Microbial biomass, root density and light carbon fraction appeared to be dependent on each other as shown through correlation. Other researchers have also found that the change in SOC correlated with the final live fine root length density and fine root surface area density possibly due to exudation of organic compounds and soil carbon stabilisation by microbial processes in the rhizosphere (Guo et al. 2005). The increased cotton root density in CCo and CVCo could be due to a macropore network that had been created or left by previous corn crops. Root exudation has an important role in the input of soil carbon and could possibly have increased microbial biomass, but it is difficult to measure (Lal and Mishra 2002; Ghosh 2007). The separate effects of roots exudates and light carbon fraction on microbial biomass can only be determined if there is an additional rotation treatment where the corn residue is incorporated with no cotton crop growing in it. Measurements will need to be made over several seasons to understand carbon fraction dynamics better under these long-term rotations. The mean vetch biomass incorporated during the 2006 winter for CVCo was 0.67 t/ha, fixing approximately 30 kg N/ha. The mean corn biomass (after corn cobs were removed) incorporated in CCo and CVCo was approximately 11.4 t/ha.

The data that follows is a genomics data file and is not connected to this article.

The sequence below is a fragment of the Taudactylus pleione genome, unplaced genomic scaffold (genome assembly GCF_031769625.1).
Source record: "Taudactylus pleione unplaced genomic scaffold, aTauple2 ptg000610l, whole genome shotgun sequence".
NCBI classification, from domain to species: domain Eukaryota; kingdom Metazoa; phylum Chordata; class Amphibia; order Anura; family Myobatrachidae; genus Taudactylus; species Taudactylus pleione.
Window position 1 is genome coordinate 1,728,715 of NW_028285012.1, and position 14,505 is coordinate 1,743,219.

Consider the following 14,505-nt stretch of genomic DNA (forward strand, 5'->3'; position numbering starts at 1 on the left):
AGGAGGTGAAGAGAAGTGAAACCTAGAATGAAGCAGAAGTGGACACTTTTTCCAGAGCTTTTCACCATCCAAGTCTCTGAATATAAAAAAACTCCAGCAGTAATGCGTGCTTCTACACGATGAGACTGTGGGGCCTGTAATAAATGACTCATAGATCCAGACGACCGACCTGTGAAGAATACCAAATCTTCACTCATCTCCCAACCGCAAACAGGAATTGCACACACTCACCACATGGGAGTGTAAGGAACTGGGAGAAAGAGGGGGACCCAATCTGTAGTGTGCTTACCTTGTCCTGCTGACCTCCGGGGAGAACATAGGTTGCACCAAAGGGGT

Yield and plant mapping

There were approximately 20 more bolls/m2 for CW than CCo and CVCo at the end of the season. Lint yields for CW (2.31 t/ha) were higher than CC (1.79 t/ha) (l.s.d. = 0.28, P<0.05). Lint yields for CCo (1.87 t/ha) and CVCo (1.73 t/ha) were similar to CC.


The light carbon fraction, microbial biomass and root density in the soil were highest in cotton-based rotations which included corn (CCo and CVCo) possibly due to the higher corn residue biomass added to the soil. This suggests that corn residue may improve soil organic carbon and long term sustainability. The higher soil microbial biomass implies better soil health and increased nutrient availability. Hence, corn and wheat sown in rotation with cotton in the Australian cotton industry could potentially improve soil organic carbon and nutrient cycling.


Partial financial support by Cotton Research and Development Corporation and the Cotton Catchment Communities CRC is gratefully acknowledged.